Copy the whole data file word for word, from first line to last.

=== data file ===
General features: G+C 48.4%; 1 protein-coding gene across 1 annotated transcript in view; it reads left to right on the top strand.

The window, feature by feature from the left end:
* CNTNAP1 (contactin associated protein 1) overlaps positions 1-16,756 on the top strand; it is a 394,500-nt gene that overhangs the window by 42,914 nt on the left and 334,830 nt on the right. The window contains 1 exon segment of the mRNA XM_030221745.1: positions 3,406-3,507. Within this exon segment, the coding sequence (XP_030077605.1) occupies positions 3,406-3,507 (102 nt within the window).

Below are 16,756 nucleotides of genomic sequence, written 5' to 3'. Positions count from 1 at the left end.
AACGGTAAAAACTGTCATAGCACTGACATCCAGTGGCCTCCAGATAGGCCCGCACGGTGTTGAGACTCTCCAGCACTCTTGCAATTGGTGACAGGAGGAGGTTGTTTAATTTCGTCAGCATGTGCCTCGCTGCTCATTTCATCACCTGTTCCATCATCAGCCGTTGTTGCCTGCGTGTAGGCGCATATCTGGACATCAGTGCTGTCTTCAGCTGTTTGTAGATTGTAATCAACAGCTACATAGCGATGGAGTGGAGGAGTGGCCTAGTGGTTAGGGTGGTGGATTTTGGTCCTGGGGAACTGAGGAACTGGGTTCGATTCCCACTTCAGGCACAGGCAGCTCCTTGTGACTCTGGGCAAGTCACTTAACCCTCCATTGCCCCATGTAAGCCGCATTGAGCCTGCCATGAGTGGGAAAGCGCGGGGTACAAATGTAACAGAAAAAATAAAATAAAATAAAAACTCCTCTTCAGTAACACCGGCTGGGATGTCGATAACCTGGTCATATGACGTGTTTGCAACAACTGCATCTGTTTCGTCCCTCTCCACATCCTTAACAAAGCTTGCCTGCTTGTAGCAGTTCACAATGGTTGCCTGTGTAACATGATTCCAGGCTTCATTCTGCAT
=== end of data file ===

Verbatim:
General features: G+C 48.4%; 1 protein-coding gene across 1 annotated transcript in view; it reads left to right on the top strand.

The window, feature by feature from the left end:
* CNTNAP1 (contactin associated protein 1) overlaps positions 1-16,756 on the top strand; it is a 394,500-nt gene that overhangs the window by 42,914 nt on the left and 334,830 nt on the right. The window contains 1 exon segment of the mRNA XM_030221745.1: positions 3,406-3,507. Within this exon segment, the coding sequence (XP_030077605.1) occupies positions 3,406-3,507 (102 nt within the window).

Below are 16,756 nucleotides of genomic sequence, written 5' to 3'. Positions count from 1 at the left end.
AACGGTAAAAACTGTCATAGCACTGACATCCAGTGGCCTCCAGATAGGCCCGCACGGTGTTGAGACTCTCCAGCACTCTTGCAATTGGTGACAGGAGGAGGTTGTTTAATTTCGTCAGCATGTGCCTCGCTGCTCATTTCATCACCTGTTCCATCATCAGCCGTTGTTGCCTGCGTGTAGGCGCATATCTGGACATCAGTGCTGTCTTCAGCTGTTTGTAGATTGTAATCAACAGCTACATAGCGATGGAGTGGAGGAGTGGCCTAGTGGTTAGGGTGGTGGATTTTGGTCCTGGGGAACTGAGGAACTGGGTTCGATTCCCACTTCAGGCACAGGCAGCTCCTTGTGACTCTGGGCAAGTCACTTAACCCTCCATTGCCCCATGTAAGCCGCATTGAGCCTGCCATGAGTGGGAAAGCGCGGGGTACAAATGTAACAGAAAAAATAAAATAAAATAAAAACTCCTCTTCAGTAACACCGGCTGGGATGTCGATAACCTGGTCATATGACGTGTTTGCAACAACTGCATCTGTTTCGTCCCTCTCCACATCCTTAACAAAGCTTGCCTGCTTGTAGCAGTTCACAATGGTTGCCTGTGTAACATGATTCCAGGCTTCATTCTGCAT